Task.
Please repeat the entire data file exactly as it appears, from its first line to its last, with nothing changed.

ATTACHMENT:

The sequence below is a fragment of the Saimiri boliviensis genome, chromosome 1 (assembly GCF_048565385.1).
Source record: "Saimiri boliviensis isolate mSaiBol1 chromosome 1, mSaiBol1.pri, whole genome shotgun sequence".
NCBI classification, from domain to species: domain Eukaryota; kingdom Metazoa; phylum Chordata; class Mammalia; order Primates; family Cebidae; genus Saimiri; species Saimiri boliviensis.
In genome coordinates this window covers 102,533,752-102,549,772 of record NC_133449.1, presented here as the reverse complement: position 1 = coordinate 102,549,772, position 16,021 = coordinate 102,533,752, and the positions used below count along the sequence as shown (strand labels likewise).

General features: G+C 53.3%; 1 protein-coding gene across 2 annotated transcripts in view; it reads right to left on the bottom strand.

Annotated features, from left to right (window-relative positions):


The sequence below is a fragment of the Saimiri boliviensis genome, chromosome 1 (assembly GCF_048565385.1).
Source record: "Saimiri boliviensis isolate mSaiBol1 chromosome 1, mSaiBol1.pri, whole genome shotgun sequence".
NCBI classification, from domain to species: domain Eukaryota; kingdom Metazoa; phylum Chordata; class Mammalia; order Primates; family Cebidae; genus Saimiri; species Saimiri boliviensis.
In genome coordinates this window covers 102,533,752-102,549,772 of record NC_133449.1, presented here as the reverse complement: position 1 = coordinate 102,549,772, position 16,021 = coordinate 102,533,752, and the positions used below count along the sequence as shown (strand labels likewise).

General features: G+C 53.3%; 1 protein-coding gene across 2 annotated transcripts in view; it reads right to left on the bottom strand.

Annotated features, from left to right (window-relative positions):